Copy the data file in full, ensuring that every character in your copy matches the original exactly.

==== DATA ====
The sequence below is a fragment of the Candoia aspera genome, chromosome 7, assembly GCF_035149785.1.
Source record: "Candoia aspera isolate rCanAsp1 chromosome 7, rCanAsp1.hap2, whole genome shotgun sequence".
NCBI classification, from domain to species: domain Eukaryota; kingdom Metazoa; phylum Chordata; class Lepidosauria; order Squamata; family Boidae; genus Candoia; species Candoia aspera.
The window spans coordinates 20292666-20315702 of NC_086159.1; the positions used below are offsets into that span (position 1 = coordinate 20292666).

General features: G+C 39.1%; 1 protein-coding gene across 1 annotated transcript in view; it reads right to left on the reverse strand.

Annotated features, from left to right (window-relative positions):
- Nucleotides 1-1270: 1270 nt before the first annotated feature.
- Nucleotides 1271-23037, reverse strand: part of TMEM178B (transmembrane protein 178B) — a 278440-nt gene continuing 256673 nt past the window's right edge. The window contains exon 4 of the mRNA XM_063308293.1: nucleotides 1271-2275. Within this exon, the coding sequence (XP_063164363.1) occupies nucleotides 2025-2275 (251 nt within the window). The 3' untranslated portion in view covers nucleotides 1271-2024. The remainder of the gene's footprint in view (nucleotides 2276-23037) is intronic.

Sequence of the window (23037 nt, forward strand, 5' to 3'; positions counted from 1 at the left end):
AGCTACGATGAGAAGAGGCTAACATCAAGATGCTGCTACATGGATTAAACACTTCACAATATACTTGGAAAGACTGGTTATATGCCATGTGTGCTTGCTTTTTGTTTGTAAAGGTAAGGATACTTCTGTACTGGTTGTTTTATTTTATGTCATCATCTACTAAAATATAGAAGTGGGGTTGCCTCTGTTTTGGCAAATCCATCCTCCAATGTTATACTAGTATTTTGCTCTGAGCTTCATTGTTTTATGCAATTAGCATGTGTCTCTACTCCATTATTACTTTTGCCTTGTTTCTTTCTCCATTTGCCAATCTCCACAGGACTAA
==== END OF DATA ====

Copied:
The sequence below is a fragment of the Candoia aspera genome, chromosome 7, assembly GCF_035149785.1.
Source record: "Candoia aspera isolate rCanAsp1 chromosome 7, rCanAsp1.hap2, whole genome shotgun sequence".
NCBI classification, from domain to species: domain Eukaryota; kingdom Metazoa; phylum Chordata; class Lepidosauria; order Squamata; family Boidae; genus Candoia; species Candoia aspera.
The window spans coordinates 20292666-20315702 of NC_086159.1; the positions used below are offsets into that span (position 1 = coordinate 20292666).

General features: G+C 39.1%; 1 protein-coding gene across 1 annotated transcript in view; it reads right to left on the reverse strand.

Annotated features, from left to right (window-relative positions):
- Nucleotides 1-1270: 1270 nt before the first annotated feature.
- Nucleotides 1271-23037, reverse strand: part of TMEM178B (transmembrane protein 178B) — a 278440-nt gene continuing 256673 nt past the window's right edge. The window contains exon 4 of the mRNA XM_063308293.1: nucleotides 1271-2275. Within this exon, the coding sequence (XP_063164363.1) occupies nucleotides 2025-2275 (251 nt within the window). The 3' untranslated portion in view covers nucleotides 1271-2024. The remainder of the gene's footprint in view (nucleotides 2276-23037) is intronic.

Sequence of the window (23037 nt, forward strand, 5' to 3'; positions counted from 1 at the left end):
AGCTACGATGAGAAGAGGCTAACATCAAGATGCTGCTACATGGATTAAACACTTCACAATATACTTGGAAAGACTGGTTATATGCCATGTGTGCTTGCTTTTTGTTTGTAAAGGTAAGGATACTTCTGTACTGGTTGTTTTATTTTATGTCATCATCTACTAAAATATAGAAGTGGGGTTGCCTCTGTTTTGGCAAATCCATCCTCCAATGTTATACTAGTATTTTGCTCTGAGCTTCATTGTTTTATGCAATTAGCATGTGTCTCTACTCCATTATTACTTTTGCCTTGTTTCTTTCTCCATTTGCCAATCTCCACAGGACTAA